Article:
France’s Loire Valley is renowned for its magnificent chateaux. Scores are scattered over the landscape and choosing which to see is a challenge. On this leg of our journey, John and I rented a car and made our home base in the quiet village of Chenonceaux, staying in a hotel just 300 meters from the chateau.
Chenonceau Chateau is one of the most visited sites in France for good reason. Elegantly built on stone arches that span the Cher River, it is set on a grand estate of gardens and forest. Inside, every room reflects the taste of the beautiful and/or brilliant women who reigned here during the 16th-18th centuries; it is often called “the ladies’ chateau.”
The first lady was Katherine Briconnet, who oversaw the building of the chateau before royalty took over and Diane de Poitiers moved in. Diane, the mistress of King Henry II, held court, designed an elaborate formal garden, and took charge of interior design. When Henry died, his widow, Catherine de Medici, booted Diane out (to Chaumont, another chateau you can visit), and ordered her own garden. She imported orange trees and, “endowed with diabolical Florentine tendencies,” as the brochure puts it, she turned the estate into a profitable enterprise. Not always scheming, she was also renowned for throwing great parties.
A guided tour helps, but it is impossible to keep track of French royalty — fortunately, it’s not required for enjoying this fabulous place. Tip: Arrive at 9 a.m. when the chateau opens and you’ll avoid the crowds. In the Louis IV living room, notice the portrait of Madame Dupin. She owned Chenonceau in the 18th century and was known for her grace and generosity; because of her, the chateau wasn’t destroyed in the Revolution.
On the grounds are several gardens, a pretty restaurant, a maze of 2000 yew trees, and a picnic area. Unlike most chateaus, there is some handicapped access.
The chateau at nearby Amboise has a different atmosphere. It is set fortress-like on a hill above the lively town. The royal apartments, with 16th-century furnishings, lie behind towers and battlements. A helpful brochure explains architectural periods and royal history without being bogged down with names and dates. A small chapel on the site holds the tomb of Leonardo DaVinci, who spent his last years in Amboise.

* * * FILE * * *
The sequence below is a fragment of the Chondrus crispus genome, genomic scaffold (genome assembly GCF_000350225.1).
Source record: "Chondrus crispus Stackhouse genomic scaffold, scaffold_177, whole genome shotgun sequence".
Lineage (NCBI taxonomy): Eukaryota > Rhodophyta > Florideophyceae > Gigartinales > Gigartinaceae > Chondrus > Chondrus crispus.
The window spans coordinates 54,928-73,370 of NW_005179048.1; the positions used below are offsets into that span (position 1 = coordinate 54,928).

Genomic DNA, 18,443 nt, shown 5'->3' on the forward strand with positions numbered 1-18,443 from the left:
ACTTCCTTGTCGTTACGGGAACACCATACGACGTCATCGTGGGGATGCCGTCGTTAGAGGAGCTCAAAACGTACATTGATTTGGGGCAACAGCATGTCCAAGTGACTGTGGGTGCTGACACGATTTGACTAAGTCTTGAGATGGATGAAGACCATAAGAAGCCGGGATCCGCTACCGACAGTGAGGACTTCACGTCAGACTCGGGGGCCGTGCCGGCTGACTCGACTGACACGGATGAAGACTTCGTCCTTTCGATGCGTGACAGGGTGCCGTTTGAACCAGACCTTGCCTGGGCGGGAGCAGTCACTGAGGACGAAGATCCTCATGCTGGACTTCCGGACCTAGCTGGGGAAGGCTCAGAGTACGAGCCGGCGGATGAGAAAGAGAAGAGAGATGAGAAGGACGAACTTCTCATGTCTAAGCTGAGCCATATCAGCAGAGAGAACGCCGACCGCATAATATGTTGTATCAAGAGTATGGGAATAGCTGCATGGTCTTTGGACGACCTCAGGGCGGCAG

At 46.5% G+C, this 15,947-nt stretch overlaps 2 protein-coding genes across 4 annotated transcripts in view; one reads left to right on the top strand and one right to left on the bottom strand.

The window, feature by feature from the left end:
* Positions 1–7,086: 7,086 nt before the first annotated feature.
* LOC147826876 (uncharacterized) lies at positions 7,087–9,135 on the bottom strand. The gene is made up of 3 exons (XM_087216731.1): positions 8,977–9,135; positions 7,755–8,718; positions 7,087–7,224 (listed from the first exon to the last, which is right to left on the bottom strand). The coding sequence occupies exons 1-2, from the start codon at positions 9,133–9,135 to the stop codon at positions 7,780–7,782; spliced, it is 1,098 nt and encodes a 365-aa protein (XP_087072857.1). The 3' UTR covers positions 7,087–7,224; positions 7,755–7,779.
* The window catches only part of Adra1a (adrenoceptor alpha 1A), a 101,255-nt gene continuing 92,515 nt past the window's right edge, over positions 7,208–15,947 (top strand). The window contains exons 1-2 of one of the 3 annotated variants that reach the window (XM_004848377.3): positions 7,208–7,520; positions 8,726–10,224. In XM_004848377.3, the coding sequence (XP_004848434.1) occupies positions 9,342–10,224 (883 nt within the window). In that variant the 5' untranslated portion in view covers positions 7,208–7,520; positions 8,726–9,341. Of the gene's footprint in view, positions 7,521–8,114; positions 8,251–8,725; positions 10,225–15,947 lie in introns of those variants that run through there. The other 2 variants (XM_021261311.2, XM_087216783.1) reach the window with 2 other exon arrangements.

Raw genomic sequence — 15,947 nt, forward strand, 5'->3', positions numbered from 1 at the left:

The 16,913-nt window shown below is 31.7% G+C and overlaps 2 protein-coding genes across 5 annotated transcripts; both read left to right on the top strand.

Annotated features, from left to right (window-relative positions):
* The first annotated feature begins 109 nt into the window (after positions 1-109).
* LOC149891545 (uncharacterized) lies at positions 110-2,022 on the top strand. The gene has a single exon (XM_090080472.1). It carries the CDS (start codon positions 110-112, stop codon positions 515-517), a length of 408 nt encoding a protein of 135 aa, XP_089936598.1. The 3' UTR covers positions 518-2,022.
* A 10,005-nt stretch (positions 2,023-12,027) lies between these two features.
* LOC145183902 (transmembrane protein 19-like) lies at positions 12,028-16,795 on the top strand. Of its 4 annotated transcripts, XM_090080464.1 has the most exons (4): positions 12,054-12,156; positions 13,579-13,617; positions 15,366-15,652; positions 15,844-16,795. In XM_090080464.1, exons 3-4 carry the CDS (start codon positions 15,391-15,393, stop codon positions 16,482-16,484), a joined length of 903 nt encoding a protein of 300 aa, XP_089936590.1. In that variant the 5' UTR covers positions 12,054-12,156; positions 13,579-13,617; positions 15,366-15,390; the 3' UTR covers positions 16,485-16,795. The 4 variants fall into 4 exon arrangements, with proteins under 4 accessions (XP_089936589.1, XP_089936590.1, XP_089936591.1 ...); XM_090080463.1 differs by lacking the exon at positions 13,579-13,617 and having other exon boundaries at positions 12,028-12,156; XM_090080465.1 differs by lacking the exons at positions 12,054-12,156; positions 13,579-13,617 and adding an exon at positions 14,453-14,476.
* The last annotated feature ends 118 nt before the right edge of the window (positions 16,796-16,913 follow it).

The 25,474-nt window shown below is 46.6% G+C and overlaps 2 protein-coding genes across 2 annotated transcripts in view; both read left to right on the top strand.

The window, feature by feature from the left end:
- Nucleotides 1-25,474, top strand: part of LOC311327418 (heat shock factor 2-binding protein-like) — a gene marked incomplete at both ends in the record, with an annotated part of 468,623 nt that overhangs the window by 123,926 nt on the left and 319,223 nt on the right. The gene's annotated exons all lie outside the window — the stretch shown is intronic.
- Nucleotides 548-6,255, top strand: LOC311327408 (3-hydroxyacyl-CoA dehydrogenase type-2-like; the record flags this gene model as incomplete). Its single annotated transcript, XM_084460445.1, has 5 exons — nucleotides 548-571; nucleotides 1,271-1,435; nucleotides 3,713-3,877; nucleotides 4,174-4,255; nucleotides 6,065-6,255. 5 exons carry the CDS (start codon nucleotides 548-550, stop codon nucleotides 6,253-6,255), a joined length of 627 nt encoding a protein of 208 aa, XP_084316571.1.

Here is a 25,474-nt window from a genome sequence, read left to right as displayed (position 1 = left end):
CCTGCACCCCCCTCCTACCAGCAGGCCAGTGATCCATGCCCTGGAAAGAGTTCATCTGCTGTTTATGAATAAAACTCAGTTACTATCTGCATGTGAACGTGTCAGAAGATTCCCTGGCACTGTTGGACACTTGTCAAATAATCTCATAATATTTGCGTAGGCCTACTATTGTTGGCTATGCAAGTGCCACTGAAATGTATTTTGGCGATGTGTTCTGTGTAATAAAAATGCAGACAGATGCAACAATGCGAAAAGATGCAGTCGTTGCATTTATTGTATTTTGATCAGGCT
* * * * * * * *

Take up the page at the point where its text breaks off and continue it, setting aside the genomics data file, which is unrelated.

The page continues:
Leonardo’s home, Clos de Lucé, is not far from the chateau. Here you can see daVinci’s bedroom, study and kitchen, plus forty models of machines he designed, and then walk through a park that displays some of his works. The works of the genius are indeed a wonder, but the entry fee of 12.50 euros, about 18 dollars at this writing, seems too steep for what you get. (Just my opinion; I talked to an engineer from Canada who loved it.)
Amboise has trinket shops, restaurants and quaint buildings, but it isn’t just a tourist town, it has a life of its own. Visitors and local folk alike filled the Anne de Bretagne restaurant when we stopped in for an excellent lunch.
A chateau we didn’t tour but had to see was Usse, the inspiration for Charles Perrault’s “Sleeping Beauty.” It looks exactly like your fantasy of a fairy tale castle, all romantic towers and turrets. Inside, the figures of the prince and princess await, but we are told there isn’t much more.
We couldn’t visit the Loire Valley without a wine tasting so tracked down the Marc Brédif Cellars in Roche Carbon. A guide led us through two kilometers of caves carved into the tufa cliffs and filled with a million bottles of aging wines. Then, in the tasting room, we sipped some delectable wines.
When tourist fatigue took over, we happily returned to one of the sweetest hotels you will find for under 130 euros per night — La Roseraie. The ivy-covered hotel has 18 rooms overlooking a flowery courtyard and rose gardens and has a pool. The owners, Laurent and Sophie Fiorito, go out of their way to make every guest feel welcome. And their restaurant is superb.
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Written by Marilyn McFarlane and photos by Bill Fogarty for EuropeUpClose.com